A new study led by researchers from the Center for Pediatric Genomic Medicine at Children's Mercy-Kansas City proves that genomic diagnostic testing can directly impact the care of children and infants with neurologic disorders.
A new study led by researchers from the Center for Pediatric Genomic Medicine at Children’s Mercy-Kansas City proves that genomic diagnostic testing can directly impact the care of children and infants with neurologic disorders.
For their study published in Science Transitional Medicine, the researchers examined 100 families and children affected by neurologic and developmental disorders. A total of 85 families had been seeking a diagnosis for their children for an average of 6.5 years. Additionally, they had spent an average of $19,100 on previous tests that were inconclusive or ineffective.
In the study, 40% of the children received a definitive diagnosis from rapid whole-genome sequencing, and about half of those diagnoses impacted the physician’s impression of the patient’s disorder or treatment plan. As a result, physicians prescribed new medications, discontinued certain treatments, or ran tests for complications associated with the new genetic findings.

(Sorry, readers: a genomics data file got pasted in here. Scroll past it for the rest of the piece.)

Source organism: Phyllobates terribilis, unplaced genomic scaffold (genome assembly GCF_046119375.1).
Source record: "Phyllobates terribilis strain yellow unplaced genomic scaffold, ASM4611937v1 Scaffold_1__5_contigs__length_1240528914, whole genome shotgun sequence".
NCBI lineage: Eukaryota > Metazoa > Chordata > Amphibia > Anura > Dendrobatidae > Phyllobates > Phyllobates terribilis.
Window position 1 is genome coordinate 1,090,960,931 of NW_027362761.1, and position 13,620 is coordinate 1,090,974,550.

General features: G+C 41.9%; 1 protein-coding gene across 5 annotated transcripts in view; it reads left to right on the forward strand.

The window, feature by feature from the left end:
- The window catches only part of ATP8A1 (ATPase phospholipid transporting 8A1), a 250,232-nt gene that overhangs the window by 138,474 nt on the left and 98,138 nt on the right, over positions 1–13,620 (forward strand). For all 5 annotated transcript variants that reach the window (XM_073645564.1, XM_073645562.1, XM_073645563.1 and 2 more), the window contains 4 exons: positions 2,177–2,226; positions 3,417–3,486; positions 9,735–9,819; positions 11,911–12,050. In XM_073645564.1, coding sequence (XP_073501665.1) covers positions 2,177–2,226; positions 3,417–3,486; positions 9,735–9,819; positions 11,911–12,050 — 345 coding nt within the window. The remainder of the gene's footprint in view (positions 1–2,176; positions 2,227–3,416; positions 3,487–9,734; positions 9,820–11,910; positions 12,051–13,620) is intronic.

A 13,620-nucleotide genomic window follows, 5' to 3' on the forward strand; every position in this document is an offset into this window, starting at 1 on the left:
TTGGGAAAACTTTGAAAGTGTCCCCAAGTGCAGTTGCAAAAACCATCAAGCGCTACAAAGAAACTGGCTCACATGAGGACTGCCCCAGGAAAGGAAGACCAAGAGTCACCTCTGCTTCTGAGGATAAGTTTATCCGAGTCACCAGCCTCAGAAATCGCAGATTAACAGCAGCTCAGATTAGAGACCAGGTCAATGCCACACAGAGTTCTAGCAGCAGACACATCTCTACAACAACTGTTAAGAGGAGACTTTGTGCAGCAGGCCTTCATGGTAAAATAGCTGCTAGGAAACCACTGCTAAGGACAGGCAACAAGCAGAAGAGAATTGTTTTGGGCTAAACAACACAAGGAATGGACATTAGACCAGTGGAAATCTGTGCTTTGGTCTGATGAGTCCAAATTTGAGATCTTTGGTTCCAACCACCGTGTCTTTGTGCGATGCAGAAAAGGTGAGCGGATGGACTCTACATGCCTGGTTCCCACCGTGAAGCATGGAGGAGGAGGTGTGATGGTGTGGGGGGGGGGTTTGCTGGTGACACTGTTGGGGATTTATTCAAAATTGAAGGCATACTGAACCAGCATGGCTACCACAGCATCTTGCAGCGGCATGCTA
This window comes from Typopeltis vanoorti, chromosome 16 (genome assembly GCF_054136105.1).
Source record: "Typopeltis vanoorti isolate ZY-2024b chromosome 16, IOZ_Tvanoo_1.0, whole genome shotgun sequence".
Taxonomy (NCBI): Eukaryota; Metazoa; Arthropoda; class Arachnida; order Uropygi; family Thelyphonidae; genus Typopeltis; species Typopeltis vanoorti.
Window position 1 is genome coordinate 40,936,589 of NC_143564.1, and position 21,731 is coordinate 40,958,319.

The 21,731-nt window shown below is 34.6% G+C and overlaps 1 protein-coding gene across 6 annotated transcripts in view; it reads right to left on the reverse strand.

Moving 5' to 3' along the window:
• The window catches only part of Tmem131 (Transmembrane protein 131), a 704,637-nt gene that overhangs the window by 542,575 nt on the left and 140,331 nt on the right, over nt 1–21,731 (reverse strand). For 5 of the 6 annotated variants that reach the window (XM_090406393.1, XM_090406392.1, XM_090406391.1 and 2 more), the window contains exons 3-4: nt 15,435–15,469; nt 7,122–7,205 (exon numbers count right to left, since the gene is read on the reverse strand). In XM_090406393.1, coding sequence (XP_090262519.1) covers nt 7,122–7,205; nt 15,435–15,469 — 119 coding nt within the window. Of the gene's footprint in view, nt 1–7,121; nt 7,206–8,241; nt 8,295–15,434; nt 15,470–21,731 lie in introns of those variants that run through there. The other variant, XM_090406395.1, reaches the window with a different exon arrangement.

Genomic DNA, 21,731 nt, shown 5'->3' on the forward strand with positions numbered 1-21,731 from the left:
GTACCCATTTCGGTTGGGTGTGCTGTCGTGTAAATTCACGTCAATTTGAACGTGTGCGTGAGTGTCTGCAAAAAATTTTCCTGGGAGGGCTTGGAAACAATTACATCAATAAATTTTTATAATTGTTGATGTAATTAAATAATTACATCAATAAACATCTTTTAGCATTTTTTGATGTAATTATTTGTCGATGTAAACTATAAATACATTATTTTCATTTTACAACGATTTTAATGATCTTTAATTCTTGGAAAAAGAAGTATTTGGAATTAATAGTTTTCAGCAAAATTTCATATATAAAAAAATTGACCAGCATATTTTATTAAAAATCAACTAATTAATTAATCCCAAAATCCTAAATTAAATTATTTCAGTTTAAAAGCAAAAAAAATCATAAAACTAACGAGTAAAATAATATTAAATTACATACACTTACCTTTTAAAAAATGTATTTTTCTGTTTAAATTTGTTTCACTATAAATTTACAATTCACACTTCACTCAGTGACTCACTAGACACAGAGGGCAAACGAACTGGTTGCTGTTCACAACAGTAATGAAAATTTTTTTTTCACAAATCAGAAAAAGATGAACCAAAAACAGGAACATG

"We are striving to realize the benefits of genomic medicine in clinical care," said lead study author Sarah E. Soden in a press release. "These are exciting results that validate the promise of these technologies in children with a broad range of neurologic and developmental disorders.”
The authors noted that aequencing technologies have helped identify known genetic diseases, as well as their previously unreported manifestations.